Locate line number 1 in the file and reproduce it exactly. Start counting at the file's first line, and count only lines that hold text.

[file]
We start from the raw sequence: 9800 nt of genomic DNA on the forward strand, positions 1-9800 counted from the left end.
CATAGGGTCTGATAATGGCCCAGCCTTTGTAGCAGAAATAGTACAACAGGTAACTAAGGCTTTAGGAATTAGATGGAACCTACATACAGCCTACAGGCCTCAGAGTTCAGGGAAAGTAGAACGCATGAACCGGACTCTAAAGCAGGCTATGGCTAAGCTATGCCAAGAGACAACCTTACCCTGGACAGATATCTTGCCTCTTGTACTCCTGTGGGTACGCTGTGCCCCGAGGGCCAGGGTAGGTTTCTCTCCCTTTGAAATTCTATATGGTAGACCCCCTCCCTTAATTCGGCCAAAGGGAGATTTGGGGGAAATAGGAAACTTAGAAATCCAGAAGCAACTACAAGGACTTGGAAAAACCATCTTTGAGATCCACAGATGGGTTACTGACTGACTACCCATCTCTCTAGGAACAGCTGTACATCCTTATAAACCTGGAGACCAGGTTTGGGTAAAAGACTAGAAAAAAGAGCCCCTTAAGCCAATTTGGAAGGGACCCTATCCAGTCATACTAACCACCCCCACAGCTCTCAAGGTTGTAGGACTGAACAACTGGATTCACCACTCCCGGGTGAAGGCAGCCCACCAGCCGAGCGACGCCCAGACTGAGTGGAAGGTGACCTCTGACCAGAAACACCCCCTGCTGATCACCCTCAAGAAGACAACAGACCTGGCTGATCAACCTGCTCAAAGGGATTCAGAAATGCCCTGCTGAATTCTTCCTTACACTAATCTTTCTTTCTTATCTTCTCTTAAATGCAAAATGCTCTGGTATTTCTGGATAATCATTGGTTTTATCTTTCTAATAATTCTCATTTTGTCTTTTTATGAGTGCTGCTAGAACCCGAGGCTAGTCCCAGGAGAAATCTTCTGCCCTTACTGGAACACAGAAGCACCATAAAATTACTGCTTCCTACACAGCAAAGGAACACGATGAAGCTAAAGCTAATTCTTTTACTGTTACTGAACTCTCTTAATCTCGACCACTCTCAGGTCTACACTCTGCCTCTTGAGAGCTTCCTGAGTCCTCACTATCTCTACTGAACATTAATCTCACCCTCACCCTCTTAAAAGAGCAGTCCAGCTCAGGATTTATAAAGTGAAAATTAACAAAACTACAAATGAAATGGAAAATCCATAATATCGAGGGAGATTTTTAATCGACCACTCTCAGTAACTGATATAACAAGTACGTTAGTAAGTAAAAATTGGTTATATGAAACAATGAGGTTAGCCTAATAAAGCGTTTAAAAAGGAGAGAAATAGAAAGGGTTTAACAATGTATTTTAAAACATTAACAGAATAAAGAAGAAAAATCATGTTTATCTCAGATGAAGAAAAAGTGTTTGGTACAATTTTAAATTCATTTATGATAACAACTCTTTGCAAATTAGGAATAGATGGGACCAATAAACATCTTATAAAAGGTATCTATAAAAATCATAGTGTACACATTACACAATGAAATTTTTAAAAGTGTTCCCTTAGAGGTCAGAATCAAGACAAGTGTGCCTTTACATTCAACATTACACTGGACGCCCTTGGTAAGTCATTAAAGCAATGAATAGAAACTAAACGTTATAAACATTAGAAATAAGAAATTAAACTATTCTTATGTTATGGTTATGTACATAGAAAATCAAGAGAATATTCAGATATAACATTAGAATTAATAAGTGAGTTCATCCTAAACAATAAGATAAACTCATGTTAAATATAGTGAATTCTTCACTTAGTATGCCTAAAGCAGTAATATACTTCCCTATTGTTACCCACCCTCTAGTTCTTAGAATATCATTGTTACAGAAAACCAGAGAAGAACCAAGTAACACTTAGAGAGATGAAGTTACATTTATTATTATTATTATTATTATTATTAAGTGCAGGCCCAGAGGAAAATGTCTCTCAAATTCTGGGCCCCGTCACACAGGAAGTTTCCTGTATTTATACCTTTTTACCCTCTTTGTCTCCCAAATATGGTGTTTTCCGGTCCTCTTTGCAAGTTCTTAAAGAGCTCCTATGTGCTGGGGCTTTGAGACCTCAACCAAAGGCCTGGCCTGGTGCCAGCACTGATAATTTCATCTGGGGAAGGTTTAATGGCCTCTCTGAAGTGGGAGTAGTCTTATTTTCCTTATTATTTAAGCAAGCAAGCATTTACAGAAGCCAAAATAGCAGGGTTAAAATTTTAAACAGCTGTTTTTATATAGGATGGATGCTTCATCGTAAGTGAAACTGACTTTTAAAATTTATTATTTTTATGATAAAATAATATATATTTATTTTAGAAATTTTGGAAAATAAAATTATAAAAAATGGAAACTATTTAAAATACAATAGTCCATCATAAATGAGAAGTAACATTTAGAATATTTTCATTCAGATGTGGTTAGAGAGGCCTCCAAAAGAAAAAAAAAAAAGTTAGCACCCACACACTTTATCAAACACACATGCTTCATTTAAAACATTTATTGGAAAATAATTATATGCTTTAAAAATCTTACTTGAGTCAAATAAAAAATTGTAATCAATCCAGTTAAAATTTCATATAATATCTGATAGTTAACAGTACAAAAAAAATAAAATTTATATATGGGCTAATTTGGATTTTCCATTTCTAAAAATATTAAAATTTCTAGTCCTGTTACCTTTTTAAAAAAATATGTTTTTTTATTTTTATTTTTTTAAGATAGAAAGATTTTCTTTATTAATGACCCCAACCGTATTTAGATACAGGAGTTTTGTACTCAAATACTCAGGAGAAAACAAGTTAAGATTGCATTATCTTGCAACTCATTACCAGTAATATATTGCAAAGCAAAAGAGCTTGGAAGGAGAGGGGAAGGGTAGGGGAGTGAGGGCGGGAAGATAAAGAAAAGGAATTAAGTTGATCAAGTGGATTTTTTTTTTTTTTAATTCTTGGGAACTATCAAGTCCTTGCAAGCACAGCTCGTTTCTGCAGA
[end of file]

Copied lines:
We start from the raw sequence: 9800 nt of genomic DNA on the forward strand, positions 1-9800 counted from the left end.